Julius Nepos

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Julius Nepos
Gold coin with portrait
Tremissis profile portrait of Nepos; mint of Milan
Roman emperor of the West
Reign
  • June 474 – 28 August 475
  • 475 – c. May 480, in Dalmatia
PredecessorGlycerius
SuccessorRomulus (in Italy)
Position abolished after Nepos' death
Co-emperors
BornCirca 430
Diedc. May 480 (aged 50)
Spalatum, Dalmatia
SpouseNiece of Leo I
FatherNepotianus
MotherSister of Marcellinus

Julius Nepos (c. AD 430 – 480) was de jure and de facto Roman emperor of the West from 474 to 475 and then only de jure until his death in 480. Born to a distinguished family, he succeeded his uncle, Marcellinus, as military governor of the province of Dalmatia in 468. With support of the Eastern Empire, Nepos overthrew his predecessor Glycerius without a fight and proclaimed himself western emperor in June 474. Orestes, the Magister Militum, turned his forces on Nepos in August 475, forcing him to flee by ship to Dalmatia.[1] Orestes crowned his son Romulus as Emperor in Nepos's absence, but neither the Eastern Emperor Zeno nor many Western provinces recognized Romulus, regarding him as a usurper.[2][3] Nepos never relinquished his imperial title and sought a compromise with the barbarian king Odoacer who deposed Romulus. Odoacer ambiguously recognized his claim but refused him any role in government outside of Dalmatia.[4] Nepos was assassinated in 480 while plotting his own restoration, and Zeno formally abolished the Western division of the Empire.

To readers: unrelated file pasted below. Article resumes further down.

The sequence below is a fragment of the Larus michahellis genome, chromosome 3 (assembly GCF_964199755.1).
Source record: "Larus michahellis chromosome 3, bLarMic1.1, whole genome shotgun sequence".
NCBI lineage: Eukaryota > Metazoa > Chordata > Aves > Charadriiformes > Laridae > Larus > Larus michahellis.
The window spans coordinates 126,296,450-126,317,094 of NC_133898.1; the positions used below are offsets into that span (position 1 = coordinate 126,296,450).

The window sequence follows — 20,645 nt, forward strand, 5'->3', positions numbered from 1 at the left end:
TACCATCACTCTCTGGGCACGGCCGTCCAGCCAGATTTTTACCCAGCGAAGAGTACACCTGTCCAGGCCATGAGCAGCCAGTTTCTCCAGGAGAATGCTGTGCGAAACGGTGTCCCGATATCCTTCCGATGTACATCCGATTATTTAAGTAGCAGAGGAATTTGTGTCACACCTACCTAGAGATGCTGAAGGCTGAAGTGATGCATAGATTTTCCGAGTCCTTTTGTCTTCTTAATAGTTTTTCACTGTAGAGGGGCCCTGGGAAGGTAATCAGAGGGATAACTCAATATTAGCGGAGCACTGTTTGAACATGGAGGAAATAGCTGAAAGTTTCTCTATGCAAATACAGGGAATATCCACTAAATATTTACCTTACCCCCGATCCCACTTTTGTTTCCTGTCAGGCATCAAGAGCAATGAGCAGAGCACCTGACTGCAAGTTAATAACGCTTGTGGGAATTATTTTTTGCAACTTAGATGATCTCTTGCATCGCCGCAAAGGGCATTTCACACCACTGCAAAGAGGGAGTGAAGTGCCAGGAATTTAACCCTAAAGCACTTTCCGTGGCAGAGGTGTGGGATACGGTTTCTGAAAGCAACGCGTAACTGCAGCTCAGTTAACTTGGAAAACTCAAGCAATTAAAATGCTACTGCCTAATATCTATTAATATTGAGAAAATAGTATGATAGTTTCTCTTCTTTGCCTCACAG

Rise to office[edit]

Solidus of Emperor Julius Nepos; mint in Ravenna, 474-5

Julius Nepos[5] became the governor of Dalmatia after the murder of his uncle, Marcellinus, and he ruled from AD 468.[6] From this, Nepos inherited the remainder of the Illyrian field army where, with the eastern Emperor Zeno's blessing and no actual resistance, Nepos landed his forces just outside Rome in early summer AD 474.[6] Nepos overthrew Glycerius without a fight and proclaimed himself western emperor on 19 or 24 June AD 474, with historian A.H.M Jones stating the date as 24 June.[6][7] Nepos spared Glycerius's life and appointed him Bishop of Salona.[8]